Friday Five – Fantasy Novellas

I can’t Find who started the Friday Five book blog meme. It seems to crop up in many different style such as “Five for Friday”, “Five on Friday” , “FridayFive Challenge”. I also can’t find a topic list like you would have for the Six on Sunday meme. Therefore I am just doing my own thing and setting my own topics just so I can chat books with you.

This weeks topic is:

Fantasy Novellas

I have previously done Sci-fi Novellas and thought it was about time for Fantasy to get a turn. Its also a holiday weekend in the UK this weekend which is the perfect time to clear a few short reads off of your TBR, or maybe add some more.

The October Man
Ben Aaronovich

Rivers of London
My Review

While this is part of the series The Rivers of London, it doesn’t follow Peter Grant instead taking us to Germany. its a great place to dip into the series to see if you might enjoy it as it operates a little like a standalone.

About the book:

Trier is famous for wine, Romans and for being Germany’s oldest city. So when a man is found dead with his body impossibly covered in a fungal rot, the local authorities know they are out of their depth.
Fortunately this is Germany, where there are procedures for everything.
Enter Investigator Tobias Winter, whose aim is to get in, deal with the problem, and get out with the minimum of fuss, personal danger and paperwork. With the help of frighteningly enthusiastic local cop, Vanessa Sommer, he’s quick to link the first victim to a group of ordinary middle aged men – and to realise they may have accidentally reawakened a bloody conflict from a previous century. But the rot is still spreading, literally and with the suspect list extending to people born before Frederick the Great solving the case may mean unearthing the city’s secret magical history.
. . . so long as that history doesn’t kill them first.

Every Heart a Doorway
Seanan McGuire

The Wayward Children #1

The whole wayward series is great. They flip between those set in our world and those set in other worlds and they have such good rep. Really entertaining reads.

About the book:

Eleanor West’s Home for Wayward Children
No Solicitations
No Visitors
No Quests
Children have always disappeared under the right conditions; slipping through the shadows under a bed or at the back of a wardrobe, tumbling down rabbit holes and into old wells, and emerging somewhere… else.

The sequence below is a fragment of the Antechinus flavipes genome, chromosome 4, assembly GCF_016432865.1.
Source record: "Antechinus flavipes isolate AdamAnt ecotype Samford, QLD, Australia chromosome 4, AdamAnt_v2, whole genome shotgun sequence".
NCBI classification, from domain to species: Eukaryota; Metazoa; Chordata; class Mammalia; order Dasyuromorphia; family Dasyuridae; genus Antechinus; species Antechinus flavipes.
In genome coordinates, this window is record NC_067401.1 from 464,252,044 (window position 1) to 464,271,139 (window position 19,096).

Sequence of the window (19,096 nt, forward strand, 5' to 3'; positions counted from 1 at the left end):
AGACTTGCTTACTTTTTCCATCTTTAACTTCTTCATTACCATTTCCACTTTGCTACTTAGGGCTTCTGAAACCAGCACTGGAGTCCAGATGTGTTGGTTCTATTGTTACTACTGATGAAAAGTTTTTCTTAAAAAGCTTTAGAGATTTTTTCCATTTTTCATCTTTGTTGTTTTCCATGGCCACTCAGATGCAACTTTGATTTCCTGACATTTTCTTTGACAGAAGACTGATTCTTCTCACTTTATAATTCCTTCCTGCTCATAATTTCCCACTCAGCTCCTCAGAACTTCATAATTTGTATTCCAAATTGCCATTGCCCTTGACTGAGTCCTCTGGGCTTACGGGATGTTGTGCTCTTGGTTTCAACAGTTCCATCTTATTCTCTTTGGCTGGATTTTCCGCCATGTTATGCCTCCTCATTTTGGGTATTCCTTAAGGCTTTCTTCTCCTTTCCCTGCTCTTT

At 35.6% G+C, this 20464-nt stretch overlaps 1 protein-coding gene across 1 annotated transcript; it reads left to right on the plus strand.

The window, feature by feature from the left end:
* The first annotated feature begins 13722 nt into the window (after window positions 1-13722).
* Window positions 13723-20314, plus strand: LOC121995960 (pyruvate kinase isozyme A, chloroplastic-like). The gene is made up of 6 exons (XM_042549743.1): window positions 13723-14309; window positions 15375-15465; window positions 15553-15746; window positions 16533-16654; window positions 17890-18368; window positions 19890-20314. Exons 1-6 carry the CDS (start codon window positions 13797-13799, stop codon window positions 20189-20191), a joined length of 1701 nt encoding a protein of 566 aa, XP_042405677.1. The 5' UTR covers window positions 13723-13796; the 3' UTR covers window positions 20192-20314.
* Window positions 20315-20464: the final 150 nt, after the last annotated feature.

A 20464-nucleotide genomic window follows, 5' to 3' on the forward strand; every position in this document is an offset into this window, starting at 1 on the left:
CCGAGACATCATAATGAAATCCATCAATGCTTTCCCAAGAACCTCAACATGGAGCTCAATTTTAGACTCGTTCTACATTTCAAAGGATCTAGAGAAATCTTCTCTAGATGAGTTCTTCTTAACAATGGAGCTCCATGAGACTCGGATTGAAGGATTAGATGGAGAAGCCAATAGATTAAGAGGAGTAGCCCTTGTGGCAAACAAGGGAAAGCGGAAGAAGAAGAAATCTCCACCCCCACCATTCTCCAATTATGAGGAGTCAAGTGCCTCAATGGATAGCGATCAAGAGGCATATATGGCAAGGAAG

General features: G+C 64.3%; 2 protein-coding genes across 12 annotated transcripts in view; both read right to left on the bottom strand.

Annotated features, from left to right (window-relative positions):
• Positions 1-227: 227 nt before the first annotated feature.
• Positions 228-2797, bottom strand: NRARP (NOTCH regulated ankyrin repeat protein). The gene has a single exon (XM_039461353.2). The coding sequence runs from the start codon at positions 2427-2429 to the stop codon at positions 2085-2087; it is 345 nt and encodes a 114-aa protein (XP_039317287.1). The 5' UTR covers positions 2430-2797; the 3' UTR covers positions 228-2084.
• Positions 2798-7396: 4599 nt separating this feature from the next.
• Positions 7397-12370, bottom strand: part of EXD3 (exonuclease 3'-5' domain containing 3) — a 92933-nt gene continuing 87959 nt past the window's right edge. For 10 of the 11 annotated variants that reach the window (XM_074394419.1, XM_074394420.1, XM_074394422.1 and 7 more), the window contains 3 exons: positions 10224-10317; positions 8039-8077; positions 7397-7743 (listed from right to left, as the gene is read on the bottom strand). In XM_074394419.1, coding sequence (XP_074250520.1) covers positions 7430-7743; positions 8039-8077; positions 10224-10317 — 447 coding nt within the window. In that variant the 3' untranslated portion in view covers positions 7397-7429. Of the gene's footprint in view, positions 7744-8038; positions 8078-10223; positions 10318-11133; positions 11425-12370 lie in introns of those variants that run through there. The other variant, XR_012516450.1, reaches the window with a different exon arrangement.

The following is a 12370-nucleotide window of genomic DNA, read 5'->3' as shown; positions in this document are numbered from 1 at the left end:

But magical lands have little need for used-up miracle children.
Nancy tumbled once, but now she’s back. The things she’s experienced… they change a person. The children under Miss West’s care understand all too well. And each of them is seeking a way back to their own fantasy world.
But Nancy’s arrival marks a change at the Home. There’s a darkness just around each corner, and when tragedy strikes, it’s up to Nancy and her new-found schoolmates to get to the heart of the matter.
No matter the cost.

The Witches of Lychford
Paul Cornell

Lychford #1

This is a really fun take on urban fantasy, a mix of modern setting with witchcraft and the fae.

About the book:

The villagers in the sleepy hamlet of Lychford are divided. A supermarket wants to build a major branch on their border. Some welcome the employment opportunities, while some object to the modernization of the local environment.
Judith Mawson (local crank) knows the truth — that Lychford lies on the boundary between two worlds, and that the destruction of the border will open wide the gateways to malevolent beings beyond imagination.
But if she is to have her voice heard, she’s going to need the assistance of some unlikely allies… 

A spindle splintered
Alix E. Harrow

Fractured Fables #1
My Review

A really interesting retake on the sleeping beauty myth, with multiverse aspects. So a little bit fantasy a little bit sci-fi

About the book:

It’s Zinnia Gray’s twenty-first birthday, which is extra-special because it’s the last birthday she’ll ever have. When she was young, an industrial accident left Zinnia with a rare condition. Not much is known about her illness, just that no one has lived past twenty-one.
Her best friend Charm is intent on making Zinnia’s last birthday special with a full sleeping beauty experience, complete with a tower and a spinning wheel. But when Zinnia pricks her finger, something strange and unexpected happens, and she finds herself falling through worlds, with another sleeping beauty, just as desperate to escape her fate.

A psalm for the wild built
Becky Chambers

Monk and Robot #1
My Review

Ok this one is Sci-fi but the slow pace and lushious descriptions gives its a real fantasy feel. This is just beautiful throughout.

About the book:

Centuries before, robots of Panga gained self-awareness, laid down their tools, wandered, en masse into the wilderness, never to be seen again. They faded into myth and urban legend.

Now the life of the tea monk who tells this story is upended by the arrival of a robot, there to honor the old promise of checking in. The robot cannot go back until the question of “what do people need?” is answered. But the answer to that question depends on who you ask, and how. They will need to ask it a lot. Chambers’ series asks: in a world where people have what they want, does having more matter? 


Do you have any fantasy Novellas you recommend.

I would love to chat all things bookish with you! You can comment down below or find me on Twitter or Goodreads!

Happy Reading!

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